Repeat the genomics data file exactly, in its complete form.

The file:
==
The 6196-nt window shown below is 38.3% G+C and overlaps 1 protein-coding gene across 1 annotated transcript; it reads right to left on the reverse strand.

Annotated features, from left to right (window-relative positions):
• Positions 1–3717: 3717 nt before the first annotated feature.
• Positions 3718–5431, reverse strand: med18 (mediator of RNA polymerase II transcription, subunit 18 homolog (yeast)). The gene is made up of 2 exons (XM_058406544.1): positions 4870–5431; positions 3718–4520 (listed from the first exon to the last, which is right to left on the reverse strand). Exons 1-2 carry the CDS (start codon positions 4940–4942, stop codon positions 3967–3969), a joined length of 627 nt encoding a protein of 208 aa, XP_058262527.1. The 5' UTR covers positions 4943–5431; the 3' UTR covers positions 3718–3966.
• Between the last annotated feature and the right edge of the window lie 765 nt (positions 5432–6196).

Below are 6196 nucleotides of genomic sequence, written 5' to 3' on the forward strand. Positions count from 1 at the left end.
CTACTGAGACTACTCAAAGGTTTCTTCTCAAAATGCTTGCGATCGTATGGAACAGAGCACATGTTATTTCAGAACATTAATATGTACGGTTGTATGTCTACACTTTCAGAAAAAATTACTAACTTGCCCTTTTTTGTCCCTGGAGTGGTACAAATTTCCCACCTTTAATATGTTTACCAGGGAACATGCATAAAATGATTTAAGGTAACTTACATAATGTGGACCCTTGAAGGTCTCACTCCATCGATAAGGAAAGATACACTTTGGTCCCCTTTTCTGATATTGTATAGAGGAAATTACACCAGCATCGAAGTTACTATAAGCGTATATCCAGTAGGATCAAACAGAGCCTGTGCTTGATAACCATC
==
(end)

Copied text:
The 6196-nt window shown below is 38.3% G+C and overlaps 1 protein-coding gene across 1 annotated transcript; it reads right to left on the reverse strand.

Annotated features, from left to right (window-relative positions):
• Positions 1–3717: 3717 nt before the first annotated feature.
• Positions 3718–5431, reverse strand: med18 (mediator of RNA polymerase II transcription, subunit 18 homolog (yeast)). The gene is made up of 2 exons (XM_058406544.1): positions 4870–5431; positions 3718–4520 (listed from the first exon to the last, which is right to left on the reverse strand). Exons 1-2 carry the CDS (start codon positions 4940–4942, stop codon positions 3967–3969), a joined length of 627 nt encoding a protein of 208 aa, XP_058262527.1. The 5' UTR covers positions 4943–5431; the 3' UTR covers positions 3718–3966.
• Between the last annotated feature and the right edge of the window lie 765 nt (positions 5432–6196).

Below are 6196 nucleotides of genomic sequence, written 5' to 3' on the forward strand. Positions count from 1 at the left end.
CTACTGAGACTACTCAAAGGTTTCTTCTCAAAATGCTTGCGATCGTATGGAACAGAGCACATGTTATTTCAGAACATTAATATGTACGGTTGTATGTCTACACTTTCAGAAAAAATTACTAACTTGCCCTTTTTTGTCCCTGGAGTGGTACAAATTTCCCACCTTTAATATGTTTACCAGGGAACATGCATAAAATGATTTAAGGTAACTTACATAATGTGGACCCTTGAAGGTCTCACTCCATCGATAAGGAAAGATACACTTTGGTCCCCTTTTCTGATATTGTATAGAGGAAATTACACCAGCATCGAAGTTACTATAAGCGTATATCCAGTAGGATCAAACAGAGCCTGTGCTTGATAACCATC